An important example in which explicit consent appears as a prerequisite for benefiting from products and services is present in the Decision of Germany's Federal Cartel Office (Bundeskartellamt) regarding Facebook's data collection activities. In its decision dated 6th February 2019; the Federal Cartel Office examined Facebook’s data collection, data usage and data consolidation activities and concluded that Facebook was in a dominant position considering its share in the markets and was abusing its dominant position in terms of its data collection activities. Although Facebook in its defense used the explicit consent of its users as a base, it was stated that explicit consent was not expressed through freewill as users could only benefit from the services provided that they accept the data sharing conditions. 

On the other hand, it should be reminded that there are various discussions about the legal nature of the concept of "personal data" and determining the legal nature of the personal data concept is incredibly important regarding the framework in which the personal data will be protected.

Within the framework of comparative law approaches, personal data is valued as a social value in the Continental European legal system, so the concept of personal data is evaluated within scope of human rights and personal rights. In the Turkish legal system approach, the right to demand protection of personal data has been protected with a similar perspective. Turkish Constitution Article 20 paragraph 3. reads as follows: “Everyone has the right to request the protection of his/her personal data. This right includes being informed of, having access to and requesting the correction and deletion of his/her personal data, and to be informed whether these are used in consistency with envisaged objectives. Personal data can be processed only in cases envisaged by law or by the person’s explicit consent. […] ” It is therefore observed that personal data protection is protected as a fundamental right. In the American legal system, it is observed that the concept of personal data is evaluated from an economic perspective. In this context, personal data has been adopted as a product of the owner's personality and evaluated within the scope of property rights.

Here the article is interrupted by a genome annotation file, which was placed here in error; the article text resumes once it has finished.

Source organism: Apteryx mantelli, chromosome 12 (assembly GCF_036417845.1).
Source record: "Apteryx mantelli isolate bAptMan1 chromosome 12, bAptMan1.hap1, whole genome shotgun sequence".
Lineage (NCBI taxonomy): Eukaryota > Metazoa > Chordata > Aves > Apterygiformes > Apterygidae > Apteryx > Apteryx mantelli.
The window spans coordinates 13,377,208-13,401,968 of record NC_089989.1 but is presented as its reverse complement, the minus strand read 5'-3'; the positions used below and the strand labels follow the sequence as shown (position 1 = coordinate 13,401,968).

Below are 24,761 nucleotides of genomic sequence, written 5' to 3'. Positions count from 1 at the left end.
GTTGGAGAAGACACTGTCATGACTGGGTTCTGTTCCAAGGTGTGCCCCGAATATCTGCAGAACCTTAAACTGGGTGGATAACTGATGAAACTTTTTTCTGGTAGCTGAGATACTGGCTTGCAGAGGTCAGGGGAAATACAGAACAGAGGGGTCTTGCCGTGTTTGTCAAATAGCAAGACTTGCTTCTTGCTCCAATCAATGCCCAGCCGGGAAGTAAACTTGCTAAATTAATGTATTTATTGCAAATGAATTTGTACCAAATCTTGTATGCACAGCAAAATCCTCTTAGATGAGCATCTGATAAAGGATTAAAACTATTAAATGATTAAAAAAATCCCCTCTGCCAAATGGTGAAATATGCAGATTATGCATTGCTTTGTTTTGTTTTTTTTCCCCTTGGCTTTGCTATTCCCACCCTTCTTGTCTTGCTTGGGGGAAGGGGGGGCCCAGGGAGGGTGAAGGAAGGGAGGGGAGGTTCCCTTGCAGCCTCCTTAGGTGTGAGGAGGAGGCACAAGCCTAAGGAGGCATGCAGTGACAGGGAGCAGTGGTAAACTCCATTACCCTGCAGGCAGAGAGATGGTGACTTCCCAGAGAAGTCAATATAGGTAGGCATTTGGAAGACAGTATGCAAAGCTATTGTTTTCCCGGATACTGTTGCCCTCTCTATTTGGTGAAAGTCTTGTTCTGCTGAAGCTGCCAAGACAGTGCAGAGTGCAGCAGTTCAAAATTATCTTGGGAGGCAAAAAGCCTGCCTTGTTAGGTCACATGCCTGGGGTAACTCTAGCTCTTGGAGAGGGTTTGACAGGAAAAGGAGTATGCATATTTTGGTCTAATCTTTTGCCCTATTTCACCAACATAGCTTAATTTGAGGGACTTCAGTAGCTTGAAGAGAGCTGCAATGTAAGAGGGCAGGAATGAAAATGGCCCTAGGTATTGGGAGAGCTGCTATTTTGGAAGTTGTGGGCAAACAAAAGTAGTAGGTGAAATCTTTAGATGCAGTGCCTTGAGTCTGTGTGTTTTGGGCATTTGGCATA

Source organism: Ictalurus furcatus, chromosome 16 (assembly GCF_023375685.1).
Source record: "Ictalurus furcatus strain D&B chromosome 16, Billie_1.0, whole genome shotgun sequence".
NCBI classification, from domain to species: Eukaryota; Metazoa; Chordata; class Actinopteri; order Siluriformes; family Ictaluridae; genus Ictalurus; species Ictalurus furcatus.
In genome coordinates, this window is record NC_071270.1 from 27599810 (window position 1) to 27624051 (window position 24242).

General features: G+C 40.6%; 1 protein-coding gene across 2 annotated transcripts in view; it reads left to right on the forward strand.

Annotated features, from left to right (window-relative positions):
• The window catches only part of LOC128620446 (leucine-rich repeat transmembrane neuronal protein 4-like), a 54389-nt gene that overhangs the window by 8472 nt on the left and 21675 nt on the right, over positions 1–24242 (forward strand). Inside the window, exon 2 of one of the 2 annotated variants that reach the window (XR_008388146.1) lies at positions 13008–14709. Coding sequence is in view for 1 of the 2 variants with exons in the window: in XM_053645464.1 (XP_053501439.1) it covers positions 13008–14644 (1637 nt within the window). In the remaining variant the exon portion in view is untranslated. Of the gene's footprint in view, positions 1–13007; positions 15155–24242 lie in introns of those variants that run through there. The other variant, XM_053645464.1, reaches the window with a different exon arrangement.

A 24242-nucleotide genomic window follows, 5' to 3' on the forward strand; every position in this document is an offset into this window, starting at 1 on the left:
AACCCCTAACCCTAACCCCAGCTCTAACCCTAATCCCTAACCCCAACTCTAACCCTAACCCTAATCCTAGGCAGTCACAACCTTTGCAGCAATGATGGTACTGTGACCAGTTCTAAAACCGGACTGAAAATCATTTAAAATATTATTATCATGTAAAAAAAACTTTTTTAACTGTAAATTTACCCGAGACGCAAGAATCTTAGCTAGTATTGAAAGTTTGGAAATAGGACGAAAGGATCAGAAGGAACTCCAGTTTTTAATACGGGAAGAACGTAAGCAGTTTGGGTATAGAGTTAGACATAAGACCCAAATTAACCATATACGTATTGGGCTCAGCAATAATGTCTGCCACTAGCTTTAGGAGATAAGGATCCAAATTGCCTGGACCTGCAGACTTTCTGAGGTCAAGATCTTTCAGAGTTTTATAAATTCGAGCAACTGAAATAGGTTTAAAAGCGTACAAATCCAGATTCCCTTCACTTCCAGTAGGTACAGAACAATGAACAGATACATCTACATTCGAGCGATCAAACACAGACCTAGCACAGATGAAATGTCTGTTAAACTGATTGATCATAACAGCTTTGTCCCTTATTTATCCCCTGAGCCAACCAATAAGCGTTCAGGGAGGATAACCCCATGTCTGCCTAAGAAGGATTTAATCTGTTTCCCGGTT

In Turkish law, there is no explicit principle in that leads to evaluating personal data within the scope of "property rights", personal data rights are among the rights that are strictly bound to the person. However, to interpret this matter within the framework of property rights, in case of sharing personal data with WhatsApp, WhatsApp is only given the “right to use” in terms of the contractual framework; and if WhatsApp shares this personal data with its affiliated companies and obtains an economic benefit from this activity, it can be considered that the limits of the “right to use” are abused, it can be concluded that the right to "abuse/consume" will come to the agenda.

It is not possible to ignore the fact that considering the market share of WhatsApp inevitably leads to its dominant position in the market. In the light of the decision of the Federal Cartel Office mentioned above; WhatsApp as a company of Facebook, is a messaging platform in Turkey with the most users therefore has a dominant position. Following the regulation in Article 6 titled “Abuse of Dominant Position” of the Law on the Protection of Competition No. 4054 (the “Competition Law”), “it is illegal and prohibited for one or more undertakings to abuse their dominant position in the market of goods or services in the whole or part of the country, either alone or through agreements or joint behaviors with others. regulation prohibited abuse of dominant position.” With this provision, abuse of dominant position is prohibited. 

As a matter of fact, the Competition Authority initiated an investigation on Facebook and WhatsApp on January 11, 2021 to determine whether there has been a violation of Article 6 of the Competition Law and suspended the obligation to share data with WhatsApp.